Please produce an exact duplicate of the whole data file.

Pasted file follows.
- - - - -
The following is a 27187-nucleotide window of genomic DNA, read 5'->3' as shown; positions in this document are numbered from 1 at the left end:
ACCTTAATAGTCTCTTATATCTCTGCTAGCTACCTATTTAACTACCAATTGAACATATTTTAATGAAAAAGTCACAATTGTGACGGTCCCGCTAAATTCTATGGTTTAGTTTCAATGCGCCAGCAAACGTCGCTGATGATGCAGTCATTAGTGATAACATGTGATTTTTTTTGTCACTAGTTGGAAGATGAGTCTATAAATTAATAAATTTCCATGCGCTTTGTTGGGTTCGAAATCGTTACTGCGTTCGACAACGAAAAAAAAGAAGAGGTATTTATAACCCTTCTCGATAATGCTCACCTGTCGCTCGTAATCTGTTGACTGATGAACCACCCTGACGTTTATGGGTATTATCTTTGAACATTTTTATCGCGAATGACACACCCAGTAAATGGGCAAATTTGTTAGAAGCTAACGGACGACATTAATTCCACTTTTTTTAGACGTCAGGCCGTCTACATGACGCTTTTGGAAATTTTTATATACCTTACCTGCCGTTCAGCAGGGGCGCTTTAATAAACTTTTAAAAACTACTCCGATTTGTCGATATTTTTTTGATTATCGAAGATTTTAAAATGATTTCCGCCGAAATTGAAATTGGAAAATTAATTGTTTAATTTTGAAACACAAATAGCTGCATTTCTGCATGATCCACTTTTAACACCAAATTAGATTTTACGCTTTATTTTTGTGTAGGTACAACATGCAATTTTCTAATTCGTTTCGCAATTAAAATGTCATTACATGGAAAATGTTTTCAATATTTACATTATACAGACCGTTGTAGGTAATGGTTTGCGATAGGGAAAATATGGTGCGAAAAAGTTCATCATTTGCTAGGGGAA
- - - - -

The following is a 27187-nucleotide window of genomic DNA, read 5'->3' as shown; positions in this document are numbered from 1 at the left end:
ACCTTAATAGTCTCTTATATCTCTGCTAGCTACCTATTTAACTACCAATTGAACATATTTTAATGAAAAAGTCACAATTGTGACGGTCCCGCTAAATTCTATGGTTTAGTTTCAATGCGCCAGCAAACGTCGCTGATGATGCAGTCATTAGTGATAACATGTGATTTTTTTTGTCACTAGTTGGAAGATGAGTCTATAAATTAATAAATTTCCATGCGCTTTGTTGGGTTCGAAATCGTTACTGCGTTCGACAACGAAAAAAAAGAAGAGGTATTTATAACCCTTCTCGATAATGCTCACCTGTCGCTCGTAATCTGTTGACTGATGAACCACCCTGACGTTTATGGGTATTATCTTTGAACATTTTTATCGCGAATGACACACCCAGTAAATGGGCAAATTTGTTAGAAGCTAACGGACGACATTAATTCCACTTTTTTTAGACGTCAGGCCGTCTACATGACGCTTTTGGAAATTTTTATATACCTTACCTGCCGTTCAGCAGGGGCGCTTTAATAAACTTTTAAAAACTACTCCGATTTGTCGATATTTTTTTGATTATCGAAGATTTTAAAATGATTTCCGCCGAAATTGAAATTGGAAAATTAATTGTTTAATTTTGAAACACAAATAGCTGCATTTCTGCATGATCCACTTTTAACACCAAATTAGATTTTACGCTTTATTTTTGTGTAGGTACAACATGCAATTTTCTAATTCGTTTCGCAATTAAAATGTCATTACATGGAAAATGTTTTCAATATTTACATTATACAGACCGTTGTAGGTAATGGTTTGCGATAGGGAAAATATGGTGCGAAAAAGTTCATCATTTGCTAGGGGAA